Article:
The group of seven, including women, men and one minor, walked for four days through the Croatian forests. Their interaction with the authorities began near the Croatian border with Slovenia. The group was walking beside the border river and were observed by Slovenian officials from the far bank. The border officers pointed flashlights in their direction and shouted at them to go back. Soon after, some Croatian officers caught them and transported them to a police station. The seven individuals asked for asylum but the officers simply ignored the request. When one man began to insist, one of the officers just shrugged his shoulders, saying:
“I don’t know.”
The officers took their names and other personal details and forced them to sign papers. The 17-year-old female minor was forced to sign as an adult. When the group questioned this, the officers started to shout and harass her. They hurried the process by shouting: “Name, photo and go!”
After this, the group was put into two separate cells, one for the men and one for the women. They were detained there for around six hours.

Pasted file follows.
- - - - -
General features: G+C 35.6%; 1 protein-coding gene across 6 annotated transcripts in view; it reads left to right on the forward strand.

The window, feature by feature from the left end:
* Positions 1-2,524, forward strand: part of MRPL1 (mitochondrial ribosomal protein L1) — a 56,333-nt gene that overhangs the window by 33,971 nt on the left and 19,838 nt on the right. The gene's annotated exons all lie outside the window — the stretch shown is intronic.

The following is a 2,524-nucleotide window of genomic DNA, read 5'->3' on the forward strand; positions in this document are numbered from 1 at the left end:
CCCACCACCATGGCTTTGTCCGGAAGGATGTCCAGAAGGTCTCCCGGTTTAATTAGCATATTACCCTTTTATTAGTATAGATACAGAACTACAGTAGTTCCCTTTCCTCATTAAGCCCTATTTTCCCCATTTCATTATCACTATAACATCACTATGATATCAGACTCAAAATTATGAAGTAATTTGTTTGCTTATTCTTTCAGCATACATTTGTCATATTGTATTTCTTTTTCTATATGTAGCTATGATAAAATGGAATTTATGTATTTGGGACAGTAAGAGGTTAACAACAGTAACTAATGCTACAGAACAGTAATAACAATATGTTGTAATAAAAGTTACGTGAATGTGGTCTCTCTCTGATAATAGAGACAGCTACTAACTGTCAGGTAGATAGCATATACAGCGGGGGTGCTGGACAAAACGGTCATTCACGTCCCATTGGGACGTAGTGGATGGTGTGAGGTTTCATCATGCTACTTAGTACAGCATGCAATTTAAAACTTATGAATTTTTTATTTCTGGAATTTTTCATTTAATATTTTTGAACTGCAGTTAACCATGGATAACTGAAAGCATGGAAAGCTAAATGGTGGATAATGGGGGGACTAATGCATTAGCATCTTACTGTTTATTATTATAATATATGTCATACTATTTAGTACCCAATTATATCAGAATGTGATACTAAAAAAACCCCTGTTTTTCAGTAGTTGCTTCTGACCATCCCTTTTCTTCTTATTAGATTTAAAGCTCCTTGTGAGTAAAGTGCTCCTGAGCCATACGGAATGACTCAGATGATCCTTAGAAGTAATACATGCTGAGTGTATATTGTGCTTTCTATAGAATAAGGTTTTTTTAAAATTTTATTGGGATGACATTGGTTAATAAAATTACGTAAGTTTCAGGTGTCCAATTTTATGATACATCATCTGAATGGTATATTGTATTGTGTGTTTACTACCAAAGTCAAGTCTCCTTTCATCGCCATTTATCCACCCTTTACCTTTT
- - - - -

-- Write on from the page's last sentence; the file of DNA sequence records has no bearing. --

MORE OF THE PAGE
“There was no window, no air in the cells.”
The small cells were around 2 x 2 meters big with one single bed, and not enough space for the individuals to lie down or sit comfortably.
Finally, they were driven with what the respondents described as an estate car for around five hours to the Bosnian border. The journey was sickening due to the stuffy air and heat inside the car. The seven of them had to get off at a rural border spot leading down onto a steep section of the Gina river. Then, the officers pushed them towards the border and told them to walk back to Velika Kladusa (BIH). It was just daybreak when they started walking and in the early afternoon they finally arrived back to the camp.